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On May 1, 2001, approximately 1030 mountain daylight time, a deHavilland DHC-6-300, N49SJ, registered to Department of Interior, Office of Aircraft Services (OAS) and operated by the Bureau of Land Management as a public use flight, was substantially damaged when the aircraft veered off the runway at Snake River Skydiving airport, Star, Idaho, and collided with the terrain. Visual meteorological conditions prevailed and no flight plan was filed. Neither the commercial pilot nor the passenger were injured. The flight originated from Boise, Idaho, approximately 0933.
Personnel from OAS reported that the purpose of the flight was for smoke jumper training. After the smoke jumpers (12 jumpers) exited, the pilot landed the aircraft at the Snake River Skydiving airport.
The pilot reported during an interview, that prior to landing, he confirmed that the nose wheel steering control was centered, and that the runway was clear of cows. He also noted that the windsock at the end of the runway was indicating a crosswind. The aircraft touched down on the grass overrun surface and rolled about 300 feet to the start of the pavement surface without incident. The pilot reported that he noted that the airspeed was about 70 knots at the beginning the of pavement surface and that the aircraft was tracking straight. The pilot applied reverse power at about 60 knots and the aircraft began to veer to the left. The pilot reported that up to this point he was using rudder and aileron inputs, however now they were not effective and the aircraft continued to arc to the left. The pilot then transferred over to the nose wheel steering tiller control and applied pressure to the right. The pilot continued to increase pressure to the nose wheel steering tiller all the way to the right when he heard a "planking sound," or a "clink." The aircraft then exited the side of the runway and collided with the terrain.
DAMAGE TO AIRCRAFT
The nose gear sheared off and the left engine propeller contacted the ground. A cow located off to the side of the runway was also struck at some point along the ground track. Maintenance personnel inspecting the aircraft reported that the nose wheel steering tiller control cable was broken.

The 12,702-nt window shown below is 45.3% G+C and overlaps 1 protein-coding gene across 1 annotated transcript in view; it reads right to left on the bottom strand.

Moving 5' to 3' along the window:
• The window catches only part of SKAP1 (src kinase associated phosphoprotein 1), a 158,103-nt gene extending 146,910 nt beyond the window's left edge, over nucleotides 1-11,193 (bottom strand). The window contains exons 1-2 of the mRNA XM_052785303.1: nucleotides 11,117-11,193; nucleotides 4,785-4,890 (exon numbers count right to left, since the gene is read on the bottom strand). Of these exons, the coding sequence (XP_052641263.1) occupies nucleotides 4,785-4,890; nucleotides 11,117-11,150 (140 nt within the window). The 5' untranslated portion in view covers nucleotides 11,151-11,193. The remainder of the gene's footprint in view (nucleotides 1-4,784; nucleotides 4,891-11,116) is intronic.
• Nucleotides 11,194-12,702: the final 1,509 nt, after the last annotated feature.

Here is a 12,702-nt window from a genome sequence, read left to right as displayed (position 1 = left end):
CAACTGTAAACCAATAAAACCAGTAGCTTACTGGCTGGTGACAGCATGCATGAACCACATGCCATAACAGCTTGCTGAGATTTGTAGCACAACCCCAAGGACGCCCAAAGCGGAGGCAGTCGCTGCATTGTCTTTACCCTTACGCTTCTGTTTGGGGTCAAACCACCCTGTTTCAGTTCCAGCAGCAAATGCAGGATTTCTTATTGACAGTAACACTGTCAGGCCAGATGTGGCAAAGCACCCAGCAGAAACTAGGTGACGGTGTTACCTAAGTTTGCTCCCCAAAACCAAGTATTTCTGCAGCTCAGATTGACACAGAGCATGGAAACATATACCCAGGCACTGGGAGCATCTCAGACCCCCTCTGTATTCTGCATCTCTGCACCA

WRECKAGE AND IMPACT INFORMATION
Measurements were taken of the ground signatures that remained visible on the grass overrun surface and the skid marks found on the runway pavement. Ground disturbance on the grass indicated that the aircraft touched down about 330 feet prior to the beginning of the pavement surface. About 270 feet after the beginning of the pavement surface, rubber marks were identified down the center of the runway. About 200 feet further, the left arc begins and travels another 200 feet before the aircraft exits the side of the runway. The aircraft traveled through the dirt along the side of the runway for about 150 feet until the nose wheel separated and the aircraft slid to a stop.
TESTS AND RESEARCH
The upper and lower torque arms, the entire length of nose wheel steering control cable and steering collar were sent to the National Transportation Safety Board Materials Laboratory in Washington DC for examination. The upper and lower torque arms separated at the hinge portion of the lower torque link. The metallurgist reported that the fracture face revealed ductile dimple features typical of overstress separation. The collar was not cracked. The steering cable was examined with a scanning electron microscope (SEM). The examination revealed that the end of many wires exhibited fractures on a flat plane that was perpendicular to the longitudinal axis, typical of a fatigue crack. About 90 percent of the flat areas extended through the fracture face. The metallurgist reported that approximately 50 percent of the wires from the cable contained fatigue cracking.
The flight manual for the DHC-6 approach procedures indicate that the nose wheel steering lever is to be centered and aligned with the index marks. For normal landing procedures, the manual indicates that after touch down on the main wheels, brakes are to be applied after the nose wheel makes contact. Reverse power as required and nose wheel steering as required.
Crosswind landing procedures indicate that:
"The preferred technique requires that the upwind wing be lowered during the approach with sufficient opposite rudder applied to align the aircraft with the runway. As airspeed decreases during the flare and rollout, both of these control applications must be increased. The nose wheel should be held on the ground during the ground roll, along with "into wind" aileron. Directional control should be maintained with rudder. Nose wheel steering and brakes should be used only at taxi speeds."
The aircraft wreckage was released to the Air Safety Investigator participant from the Office of Aircraft Services on June 14, 2001. The upper and lower torque arms, nose wheel steering cable, collar and steering actuator assembly were released to the same investigator on September 6, 2001.